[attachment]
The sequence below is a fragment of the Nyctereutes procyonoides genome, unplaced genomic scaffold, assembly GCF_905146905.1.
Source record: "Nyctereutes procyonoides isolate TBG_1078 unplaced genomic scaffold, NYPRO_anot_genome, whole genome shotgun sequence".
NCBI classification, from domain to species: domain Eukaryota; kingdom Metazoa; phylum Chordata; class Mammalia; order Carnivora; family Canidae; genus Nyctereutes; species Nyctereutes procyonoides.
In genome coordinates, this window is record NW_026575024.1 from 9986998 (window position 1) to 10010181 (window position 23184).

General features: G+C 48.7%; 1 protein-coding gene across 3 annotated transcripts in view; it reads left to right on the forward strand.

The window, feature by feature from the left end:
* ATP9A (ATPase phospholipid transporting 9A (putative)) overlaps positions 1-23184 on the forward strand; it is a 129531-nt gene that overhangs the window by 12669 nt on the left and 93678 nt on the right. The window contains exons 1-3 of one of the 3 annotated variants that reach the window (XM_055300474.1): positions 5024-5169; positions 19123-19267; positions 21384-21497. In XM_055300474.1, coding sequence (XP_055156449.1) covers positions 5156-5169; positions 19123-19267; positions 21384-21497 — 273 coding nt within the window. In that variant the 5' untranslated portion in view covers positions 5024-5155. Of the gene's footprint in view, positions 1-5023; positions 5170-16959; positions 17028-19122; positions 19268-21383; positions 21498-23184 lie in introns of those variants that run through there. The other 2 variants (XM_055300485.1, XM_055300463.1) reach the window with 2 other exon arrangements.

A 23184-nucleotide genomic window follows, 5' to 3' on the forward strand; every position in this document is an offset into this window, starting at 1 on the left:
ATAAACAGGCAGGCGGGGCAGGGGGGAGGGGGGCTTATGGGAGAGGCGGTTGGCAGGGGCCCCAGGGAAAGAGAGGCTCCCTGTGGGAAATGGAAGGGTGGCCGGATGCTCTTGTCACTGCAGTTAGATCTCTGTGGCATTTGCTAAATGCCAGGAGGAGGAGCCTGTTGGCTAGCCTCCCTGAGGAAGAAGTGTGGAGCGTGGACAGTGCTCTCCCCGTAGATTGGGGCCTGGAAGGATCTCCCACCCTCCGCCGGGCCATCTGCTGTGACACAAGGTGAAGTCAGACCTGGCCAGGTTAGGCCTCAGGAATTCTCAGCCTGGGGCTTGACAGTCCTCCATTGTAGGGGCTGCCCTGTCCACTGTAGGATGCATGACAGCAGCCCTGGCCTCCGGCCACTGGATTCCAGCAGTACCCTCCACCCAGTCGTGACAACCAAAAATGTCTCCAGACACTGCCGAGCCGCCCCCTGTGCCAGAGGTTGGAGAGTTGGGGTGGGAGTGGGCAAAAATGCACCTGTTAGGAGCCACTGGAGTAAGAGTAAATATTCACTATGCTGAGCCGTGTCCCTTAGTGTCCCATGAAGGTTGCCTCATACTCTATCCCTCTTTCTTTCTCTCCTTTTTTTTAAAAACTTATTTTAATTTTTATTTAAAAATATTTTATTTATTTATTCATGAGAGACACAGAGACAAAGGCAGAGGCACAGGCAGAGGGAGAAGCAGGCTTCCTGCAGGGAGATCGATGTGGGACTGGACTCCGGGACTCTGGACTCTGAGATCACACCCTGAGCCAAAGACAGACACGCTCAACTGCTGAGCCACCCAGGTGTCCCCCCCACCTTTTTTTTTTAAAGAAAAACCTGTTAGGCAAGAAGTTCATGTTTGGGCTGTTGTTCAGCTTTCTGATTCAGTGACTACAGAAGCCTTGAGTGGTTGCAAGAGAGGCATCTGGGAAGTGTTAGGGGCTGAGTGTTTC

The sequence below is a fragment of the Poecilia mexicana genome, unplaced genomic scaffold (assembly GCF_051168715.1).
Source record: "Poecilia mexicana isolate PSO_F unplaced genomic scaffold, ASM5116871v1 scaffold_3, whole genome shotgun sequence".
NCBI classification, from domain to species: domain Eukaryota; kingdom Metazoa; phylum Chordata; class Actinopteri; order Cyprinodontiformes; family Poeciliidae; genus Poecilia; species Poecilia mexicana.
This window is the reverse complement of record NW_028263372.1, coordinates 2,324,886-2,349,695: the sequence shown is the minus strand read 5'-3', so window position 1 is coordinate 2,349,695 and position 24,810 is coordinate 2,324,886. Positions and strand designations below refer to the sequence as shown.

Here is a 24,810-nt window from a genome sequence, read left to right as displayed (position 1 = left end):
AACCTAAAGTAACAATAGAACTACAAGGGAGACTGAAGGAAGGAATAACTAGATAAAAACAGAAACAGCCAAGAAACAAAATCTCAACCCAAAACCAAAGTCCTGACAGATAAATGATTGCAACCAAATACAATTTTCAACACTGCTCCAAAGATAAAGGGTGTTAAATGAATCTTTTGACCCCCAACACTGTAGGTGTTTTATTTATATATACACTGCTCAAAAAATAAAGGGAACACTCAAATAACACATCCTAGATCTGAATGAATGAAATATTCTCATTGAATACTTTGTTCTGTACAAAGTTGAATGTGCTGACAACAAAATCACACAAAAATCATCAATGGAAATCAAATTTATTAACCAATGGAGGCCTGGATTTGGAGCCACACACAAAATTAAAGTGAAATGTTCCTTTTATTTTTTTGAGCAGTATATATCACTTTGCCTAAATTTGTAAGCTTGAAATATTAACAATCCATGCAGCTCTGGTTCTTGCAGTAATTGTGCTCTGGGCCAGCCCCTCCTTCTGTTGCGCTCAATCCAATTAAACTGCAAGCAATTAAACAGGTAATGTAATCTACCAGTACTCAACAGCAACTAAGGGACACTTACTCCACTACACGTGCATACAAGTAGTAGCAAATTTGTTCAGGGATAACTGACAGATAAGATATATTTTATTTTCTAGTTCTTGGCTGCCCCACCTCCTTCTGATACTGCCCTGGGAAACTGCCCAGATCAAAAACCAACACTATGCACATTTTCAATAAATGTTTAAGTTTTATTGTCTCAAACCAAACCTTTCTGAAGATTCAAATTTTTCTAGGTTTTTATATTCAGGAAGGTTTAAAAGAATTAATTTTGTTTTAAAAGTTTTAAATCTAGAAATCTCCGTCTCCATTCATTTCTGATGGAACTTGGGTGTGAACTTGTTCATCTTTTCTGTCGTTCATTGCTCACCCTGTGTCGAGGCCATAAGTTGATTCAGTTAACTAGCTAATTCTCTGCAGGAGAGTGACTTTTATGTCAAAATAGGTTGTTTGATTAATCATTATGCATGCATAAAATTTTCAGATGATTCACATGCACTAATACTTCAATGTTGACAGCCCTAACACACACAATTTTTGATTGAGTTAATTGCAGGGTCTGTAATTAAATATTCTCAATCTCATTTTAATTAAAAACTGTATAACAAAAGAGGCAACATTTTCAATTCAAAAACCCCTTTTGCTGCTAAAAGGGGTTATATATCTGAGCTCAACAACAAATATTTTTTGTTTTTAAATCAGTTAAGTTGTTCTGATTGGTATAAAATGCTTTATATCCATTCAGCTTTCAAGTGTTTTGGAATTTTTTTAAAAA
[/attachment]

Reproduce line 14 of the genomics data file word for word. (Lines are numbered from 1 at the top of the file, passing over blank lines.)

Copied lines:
Here is a 24,810-nt window from a genome sequence, read left to right as displayed (position 1 = left end):